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JAMES O. FREEDMAN, 1987-1998
A graduate of Harvard College and Yale Law School, James O. Freedman firmly established Dartmouth as a national leader in both undergraduate teaching and scholarship, and created in Hanover, as The New York Times described it, "a haven for intellectuals."
His administration was marked by numerous academic initiatives, a bold enhancement of the physical campus, and a strengthening of Dartmouth's graduate programs and professional schools.
President Freedman led the most comprehensive overhaul of the Dartmouth curriculum in more than 70 years and established or revitalized programs in Latin American, Latino, and Caribbean Studies; Electro-Acoustic Music; Environmental Studies; Jewish Studies; and Linguistics and Cognitive Science. He introduced or restored the teaching of the Arabic, Hebrew, and Japanese languages, founded the Institute of Arctic Studies, and incorporated into the curriculum majors in Women's Studies and African and African-American Studies.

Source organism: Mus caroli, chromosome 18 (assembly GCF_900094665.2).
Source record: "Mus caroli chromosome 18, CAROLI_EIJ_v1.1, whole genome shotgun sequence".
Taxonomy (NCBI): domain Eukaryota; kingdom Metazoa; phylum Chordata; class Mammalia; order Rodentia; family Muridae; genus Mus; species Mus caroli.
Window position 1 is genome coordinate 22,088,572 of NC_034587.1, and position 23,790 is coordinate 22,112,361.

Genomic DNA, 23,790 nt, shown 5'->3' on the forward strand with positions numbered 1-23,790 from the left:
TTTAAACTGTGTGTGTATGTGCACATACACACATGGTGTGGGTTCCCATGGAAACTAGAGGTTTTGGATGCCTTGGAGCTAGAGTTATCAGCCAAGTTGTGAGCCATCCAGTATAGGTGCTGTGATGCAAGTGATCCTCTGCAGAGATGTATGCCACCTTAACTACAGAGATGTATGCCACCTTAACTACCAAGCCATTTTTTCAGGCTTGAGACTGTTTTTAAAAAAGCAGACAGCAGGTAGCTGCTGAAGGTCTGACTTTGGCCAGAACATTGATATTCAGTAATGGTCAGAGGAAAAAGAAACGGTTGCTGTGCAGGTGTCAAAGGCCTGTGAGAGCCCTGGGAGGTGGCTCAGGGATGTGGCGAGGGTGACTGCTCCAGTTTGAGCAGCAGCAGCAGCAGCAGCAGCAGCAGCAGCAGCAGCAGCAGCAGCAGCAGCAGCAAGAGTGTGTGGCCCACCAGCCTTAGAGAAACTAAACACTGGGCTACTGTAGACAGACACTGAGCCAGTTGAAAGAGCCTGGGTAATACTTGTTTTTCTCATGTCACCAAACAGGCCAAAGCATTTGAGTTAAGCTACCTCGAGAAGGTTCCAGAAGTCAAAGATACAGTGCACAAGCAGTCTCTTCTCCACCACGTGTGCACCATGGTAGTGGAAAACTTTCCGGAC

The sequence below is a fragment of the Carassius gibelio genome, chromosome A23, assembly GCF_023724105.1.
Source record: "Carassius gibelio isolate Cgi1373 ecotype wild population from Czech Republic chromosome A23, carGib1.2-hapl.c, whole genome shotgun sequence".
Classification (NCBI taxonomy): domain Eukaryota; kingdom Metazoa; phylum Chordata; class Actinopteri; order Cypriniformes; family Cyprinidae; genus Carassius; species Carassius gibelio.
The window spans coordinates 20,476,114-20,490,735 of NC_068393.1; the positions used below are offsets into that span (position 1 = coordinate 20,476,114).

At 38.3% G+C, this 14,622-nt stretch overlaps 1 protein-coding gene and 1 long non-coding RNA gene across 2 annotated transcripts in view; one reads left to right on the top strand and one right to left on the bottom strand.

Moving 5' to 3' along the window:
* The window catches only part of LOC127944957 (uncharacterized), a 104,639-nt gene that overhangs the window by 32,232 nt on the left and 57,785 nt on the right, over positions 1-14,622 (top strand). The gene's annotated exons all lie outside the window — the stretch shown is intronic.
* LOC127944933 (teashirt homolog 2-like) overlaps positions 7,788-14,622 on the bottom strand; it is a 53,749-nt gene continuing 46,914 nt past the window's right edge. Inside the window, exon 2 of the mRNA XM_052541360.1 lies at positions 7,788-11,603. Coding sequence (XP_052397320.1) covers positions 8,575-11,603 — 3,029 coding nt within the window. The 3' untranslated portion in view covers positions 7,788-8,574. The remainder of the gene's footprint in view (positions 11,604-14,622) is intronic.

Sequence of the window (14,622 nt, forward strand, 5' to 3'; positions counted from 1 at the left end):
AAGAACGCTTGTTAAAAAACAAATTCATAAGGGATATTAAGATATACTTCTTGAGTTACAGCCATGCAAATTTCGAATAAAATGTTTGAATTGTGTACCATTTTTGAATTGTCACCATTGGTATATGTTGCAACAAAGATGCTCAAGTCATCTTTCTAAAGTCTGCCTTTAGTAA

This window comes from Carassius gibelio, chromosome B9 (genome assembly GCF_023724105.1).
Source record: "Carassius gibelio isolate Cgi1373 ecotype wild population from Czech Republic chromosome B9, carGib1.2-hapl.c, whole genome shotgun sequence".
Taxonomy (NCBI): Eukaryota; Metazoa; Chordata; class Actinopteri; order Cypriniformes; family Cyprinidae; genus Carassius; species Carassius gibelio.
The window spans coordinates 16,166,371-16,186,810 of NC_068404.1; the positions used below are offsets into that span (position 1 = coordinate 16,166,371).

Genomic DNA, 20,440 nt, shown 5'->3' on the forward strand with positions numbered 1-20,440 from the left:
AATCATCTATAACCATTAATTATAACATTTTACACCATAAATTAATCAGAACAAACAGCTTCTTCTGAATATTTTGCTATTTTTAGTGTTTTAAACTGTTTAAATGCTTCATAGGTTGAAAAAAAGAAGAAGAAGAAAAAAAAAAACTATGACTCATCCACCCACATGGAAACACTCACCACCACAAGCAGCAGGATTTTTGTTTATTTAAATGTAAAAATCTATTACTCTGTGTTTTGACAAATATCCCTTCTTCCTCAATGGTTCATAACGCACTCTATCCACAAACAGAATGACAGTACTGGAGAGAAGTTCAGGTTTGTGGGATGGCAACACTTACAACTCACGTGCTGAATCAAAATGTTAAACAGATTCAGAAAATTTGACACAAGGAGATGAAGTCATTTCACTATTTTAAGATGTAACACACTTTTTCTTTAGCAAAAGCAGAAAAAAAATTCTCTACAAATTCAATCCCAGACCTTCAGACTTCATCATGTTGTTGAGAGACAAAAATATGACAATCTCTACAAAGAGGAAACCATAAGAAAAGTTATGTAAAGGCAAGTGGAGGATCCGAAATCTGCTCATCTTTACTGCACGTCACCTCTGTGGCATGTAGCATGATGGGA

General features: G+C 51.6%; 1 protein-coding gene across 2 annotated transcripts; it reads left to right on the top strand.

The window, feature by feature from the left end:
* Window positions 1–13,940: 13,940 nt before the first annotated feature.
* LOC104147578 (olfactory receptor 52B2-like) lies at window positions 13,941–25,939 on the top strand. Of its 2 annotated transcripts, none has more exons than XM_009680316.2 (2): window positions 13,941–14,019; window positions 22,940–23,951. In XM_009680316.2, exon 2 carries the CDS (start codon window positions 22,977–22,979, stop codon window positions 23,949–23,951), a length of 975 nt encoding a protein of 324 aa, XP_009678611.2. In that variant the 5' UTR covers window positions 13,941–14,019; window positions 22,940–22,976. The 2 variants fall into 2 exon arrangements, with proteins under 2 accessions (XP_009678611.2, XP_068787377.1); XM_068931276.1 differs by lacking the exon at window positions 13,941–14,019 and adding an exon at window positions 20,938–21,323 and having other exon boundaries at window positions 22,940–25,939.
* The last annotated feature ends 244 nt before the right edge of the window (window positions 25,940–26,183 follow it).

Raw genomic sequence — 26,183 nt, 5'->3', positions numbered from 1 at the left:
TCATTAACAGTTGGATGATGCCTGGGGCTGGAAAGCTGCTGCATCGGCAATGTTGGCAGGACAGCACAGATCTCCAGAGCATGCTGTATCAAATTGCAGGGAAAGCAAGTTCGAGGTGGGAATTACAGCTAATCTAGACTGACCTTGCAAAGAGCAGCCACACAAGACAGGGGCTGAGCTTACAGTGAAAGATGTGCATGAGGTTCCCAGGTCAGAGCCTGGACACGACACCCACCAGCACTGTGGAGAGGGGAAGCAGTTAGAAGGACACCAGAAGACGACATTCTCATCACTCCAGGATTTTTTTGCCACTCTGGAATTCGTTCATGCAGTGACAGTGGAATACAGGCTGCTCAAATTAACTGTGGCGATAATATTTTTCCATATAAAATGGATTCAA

During his administration, Dartmouth achieved gender parity in the student body. In the professorial ranks the College led the Ivy League with the highest proportion of women among tenured and tenure-track faculty.
James O. Freedman presided over the most successful capital campaign in Dartmouth's history -- $568 million raised, exceeding the original $425 million goal. Those resources supported Dartmouth's faculty, fortified its financial aid resources, and provided for several important facilities projects. His administration saw the addition of state of the art buildings for the Computer Sciences, Chemistry, and Psychology, as well as The Roth Center for Jewish Life and the Rauner Special Collections Library.
Shortly before he stepped down in 1998, ground was broken for the Baker-Berry Library project, a pioneering model for access to books and electronic information in the 21st century.
The author of an award-winning book, Idealism and Liberal Education, James O. Freedman became one of the nation's most eloquent spokespersons on the importance of the liberal arts and, under his leadership, Dartmouth enhanced its reputation as one of the country's most respected institutions of higher learning.